I'm still kind of sad that the owner of our home won't allow us to have a dog (or probably any other animal with fur for that matter). Recently we noticed a birds' nest in the vines growing over the little trellis on our patio. My kids get so excited when they see any wildlife (including snails). I remember having a backyard bird feeder as a kid and trying to identify the bird species using a field guide to birds. So fun. Any advice from seasoned bird feeder users?
7. Learn more about composting.
I could have put just "start composting," but I like to set myself up for success. I have a good friend who composts both with and without worms in very inexpensive/ free containers. Although she's always trying to convince me how uber-easy it is, I still think it's not easy enough for me. So I want to look into the different types of containers: how easy they are to use, how much they cost, and so on. Maybe check out the Craig's List listings for any available locally for super cheap. If you compost, what do you use?
8. Take my children to a natural place once a month.
Natural places would include beaches, state and national parks, anything wild. This is entirely doable where I live. If nothing else, we could just hike in the nearby county park once a month. But these outings usually do require more planning and effort than walking to the neighborhood park, so I need to psyche myself up for them. What is your favorite wild place to visit with your children?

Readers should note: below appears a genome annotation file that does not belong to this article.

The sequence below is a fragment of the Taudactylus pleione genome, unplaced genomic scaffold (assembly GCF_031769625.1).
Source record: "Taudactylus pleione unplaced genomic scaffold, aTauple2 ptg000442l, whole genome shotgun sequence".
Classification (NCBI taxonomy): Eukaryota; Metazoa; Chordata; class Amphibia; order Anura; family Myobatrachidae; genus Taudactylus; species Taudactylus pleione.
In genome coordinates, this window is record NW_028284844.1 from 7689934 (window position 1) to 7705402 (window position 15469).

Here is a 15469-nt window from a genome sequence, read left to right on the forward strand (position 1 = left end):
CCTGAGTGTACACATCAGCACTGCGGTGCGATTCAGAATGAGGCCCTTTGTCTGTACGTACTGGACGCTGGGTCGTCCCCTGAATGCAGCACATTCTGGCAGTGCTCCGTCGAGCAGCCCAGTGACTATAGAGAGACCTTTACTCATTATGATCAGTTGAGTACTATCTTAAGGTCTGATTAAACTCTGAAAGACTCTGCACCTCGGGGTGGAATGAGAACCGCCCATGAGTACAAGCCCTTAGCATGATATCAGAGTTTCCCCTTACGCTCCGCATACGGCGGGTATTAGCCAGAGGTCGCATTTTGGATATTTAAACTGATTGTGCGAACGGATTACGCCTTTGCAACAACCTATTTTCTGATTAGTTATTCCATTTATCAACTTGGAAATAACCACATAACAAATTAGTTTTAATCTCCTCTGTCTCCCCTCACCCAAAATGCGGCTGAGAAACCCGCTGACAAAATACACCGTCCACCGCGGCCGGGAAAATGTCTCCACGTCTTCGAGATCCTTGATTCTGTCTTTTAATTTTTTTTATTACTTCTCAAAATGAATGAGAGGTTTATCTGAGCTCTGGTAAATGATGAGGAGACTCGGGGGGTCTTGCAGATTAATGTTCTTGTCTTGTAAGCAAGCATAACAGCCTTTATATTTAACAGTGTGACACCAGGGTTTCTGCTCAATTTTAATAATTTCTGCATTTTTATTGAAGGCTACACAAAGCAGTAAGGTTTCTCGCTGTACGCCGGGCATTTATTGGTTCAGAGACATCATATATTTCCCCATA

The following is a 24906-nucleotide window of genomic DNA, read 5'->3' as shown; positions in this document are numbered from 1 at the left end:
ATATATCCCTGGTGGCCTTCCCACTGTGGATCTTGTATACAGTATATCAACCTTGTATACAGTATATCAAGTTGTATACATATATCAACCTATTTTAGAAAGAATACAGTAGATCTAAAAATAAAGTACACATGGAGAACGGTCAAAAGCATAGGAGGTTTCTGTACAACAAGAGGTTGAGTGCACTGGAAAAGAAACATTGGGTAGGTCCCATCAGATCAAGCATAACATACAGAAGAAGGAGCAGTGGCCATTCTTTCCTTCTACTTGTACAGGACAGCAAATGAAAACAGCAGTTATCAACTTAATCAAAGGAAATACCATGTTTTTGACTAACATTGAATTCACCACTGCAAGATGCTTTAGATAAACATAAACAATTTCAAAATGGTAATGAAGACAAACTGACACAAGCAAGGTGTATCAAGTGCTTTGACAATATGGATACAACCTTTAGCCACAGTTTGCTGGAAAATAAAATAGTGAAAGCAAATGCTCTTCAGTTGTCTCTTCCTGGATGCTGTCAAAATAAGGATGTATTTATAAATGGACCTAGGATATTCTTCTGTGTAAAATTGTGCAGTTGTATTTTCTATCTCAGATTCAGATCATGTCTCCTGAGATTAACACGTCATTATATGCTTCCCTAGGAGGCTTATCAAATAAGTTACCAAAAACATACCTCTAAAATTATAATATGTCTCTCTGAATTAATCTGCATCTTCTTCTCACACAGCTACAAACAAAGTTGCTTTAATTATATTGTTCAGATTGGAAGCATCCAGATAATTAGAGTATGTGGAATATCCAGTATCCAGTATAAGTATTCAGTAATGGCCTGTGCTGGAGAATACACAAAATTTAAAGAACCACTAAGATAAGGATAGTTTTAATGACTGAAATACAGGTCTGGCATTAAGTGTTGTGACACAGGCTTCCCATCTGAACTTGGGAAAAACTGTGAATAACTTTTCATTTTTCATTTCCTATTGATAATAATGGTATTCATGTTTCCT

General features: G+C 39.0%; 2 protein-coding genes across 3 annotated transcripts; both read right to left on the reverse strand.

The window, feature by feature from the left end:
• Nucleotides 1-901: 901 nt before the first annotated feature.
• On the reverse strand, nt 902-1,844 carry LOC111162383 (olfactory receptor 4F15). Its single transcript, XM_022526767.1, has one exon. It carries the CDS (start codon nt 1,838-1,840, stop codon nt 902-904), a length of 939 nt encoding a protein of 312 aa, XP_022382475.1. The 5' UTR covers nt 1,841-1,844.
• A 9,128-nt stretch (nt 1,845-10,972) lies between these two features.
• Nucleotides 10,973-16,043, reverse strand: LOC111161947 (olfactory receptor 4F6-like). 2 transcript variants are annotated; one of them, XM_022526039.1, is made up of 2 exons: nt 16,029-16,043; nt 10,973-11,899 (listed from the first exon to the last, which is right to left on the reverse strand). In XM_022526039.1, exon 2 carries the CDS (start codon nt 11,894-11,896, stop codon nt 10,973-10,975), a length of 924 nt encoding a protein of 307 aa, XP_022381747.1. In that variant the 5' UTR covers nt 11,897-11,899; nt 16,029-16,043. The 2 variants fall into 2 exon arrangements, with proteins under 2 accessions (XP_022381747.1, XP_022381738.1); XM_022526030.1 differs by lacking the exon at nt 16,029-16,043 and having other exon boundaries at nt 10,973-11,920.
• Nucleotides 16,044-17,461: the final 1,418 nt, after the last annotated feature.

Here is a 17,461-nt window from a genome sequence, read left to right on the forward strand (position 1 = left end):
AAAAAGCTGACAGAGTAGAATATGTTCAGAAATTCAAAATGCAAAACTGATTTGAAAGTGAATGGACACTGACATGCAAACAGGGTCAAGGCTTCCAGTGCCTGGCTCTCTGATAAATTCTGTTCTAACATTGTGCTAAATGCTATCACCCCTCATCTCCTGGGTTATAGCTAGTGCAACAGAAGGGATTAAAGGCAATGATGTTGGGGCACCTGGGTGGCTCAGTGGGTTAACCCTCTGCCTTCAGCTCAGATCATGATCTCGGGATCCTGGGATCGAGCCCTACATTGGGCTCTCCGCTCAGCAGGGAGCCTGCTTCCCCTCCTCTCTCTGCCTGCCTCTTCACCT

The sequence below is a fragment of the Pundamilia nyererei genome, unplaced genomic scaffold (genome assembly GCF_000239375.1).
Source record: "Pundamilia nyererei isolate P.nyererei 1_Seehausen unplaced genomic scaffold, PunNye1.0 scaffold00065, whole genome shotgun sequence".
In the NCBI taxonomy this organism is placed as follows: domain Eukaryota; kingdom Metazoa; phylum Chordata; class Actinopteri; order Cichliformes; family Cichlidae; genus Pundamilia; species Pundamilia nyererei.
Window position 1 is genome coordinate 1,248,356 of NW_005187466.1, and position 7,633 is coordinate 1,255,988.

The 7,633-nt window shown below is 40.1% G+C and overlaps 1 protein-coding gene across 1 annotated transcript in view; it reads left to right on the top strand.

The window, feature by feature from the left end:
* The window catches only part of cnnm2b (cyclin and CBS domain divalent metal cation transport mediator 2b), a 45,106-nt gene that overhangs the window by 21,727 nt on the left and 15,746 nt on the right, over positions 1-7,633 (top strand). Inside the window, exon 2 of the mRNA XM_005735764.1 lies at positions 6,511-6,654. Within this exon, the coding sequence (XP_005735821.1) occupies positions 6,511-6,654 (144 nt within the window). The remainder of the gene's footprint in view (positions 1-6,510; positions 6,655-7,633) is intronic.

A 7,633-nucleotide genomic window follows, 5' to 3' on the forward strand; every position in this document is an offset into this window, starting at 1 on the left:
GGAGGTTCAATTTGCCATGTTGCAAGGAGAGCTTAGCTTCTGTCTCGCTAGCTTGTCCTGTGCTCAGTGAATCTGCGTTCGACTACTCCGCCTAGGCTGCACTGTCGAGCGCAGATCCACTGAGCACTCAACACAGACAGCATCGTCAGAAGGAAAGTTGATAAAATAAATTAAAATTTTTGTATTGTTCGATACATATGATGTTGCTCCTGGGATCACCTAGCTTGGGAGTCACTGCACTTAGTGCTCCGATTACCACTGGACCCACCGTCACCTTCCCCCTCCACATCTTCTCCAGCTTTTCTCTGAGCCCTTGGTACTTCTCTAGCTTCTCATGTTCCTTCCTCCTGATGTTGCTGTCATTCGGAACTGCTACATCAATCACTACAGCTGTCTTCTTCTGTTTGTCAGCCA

9. Try a shampoo bar.
I would actually like to try the vinegar rinse thing, but the shampoo bar seems like something I am more likely to actually get around to trying in the next few months. I would love to reduce the amount of plastic from my hair care routine. I would also like you to know that I typically wash my hair about once a week, but lately I have gone as long as two weeks without horrific results. Believe me, my husband would tell me if my hair smelled or looked gross. I tell you this so that you might consider washing your hair a little less often. It's a great way to reduce your consumption of shampoo, conditioner, plastic packaging and water. I suppose it should also be noted that I don't try to look wonderful that often (I'm a SAHM and rarely feel the need to impress anyone). Do you have a favorite shampoo bar?
10. Limit my screen time.
My blog is a little over a year old, and I have been tempted to delete it more than once. I like being part of the green community and sharing ideas on the web, but I find the Internet to be a major, MAJOR time-suck. Recently my Internet connection was down for more than a full day, and it ended up being such a wonderful day, especially because I was much more present for my kids, that it made me really think about my computer use. I want to check my email no more than 3 times a day, budget my blog time so that I only work on posts a few times a week at scheduled times, and practice an Internet fast once every week or two. Have you managed to find that elusive happy medium with respect to the Internet? How did you do it?
Please share your advice and own green goals in the comments! Feel free to include links to relevant resources such as a post on your blog.
Photo credit: TooFarNorth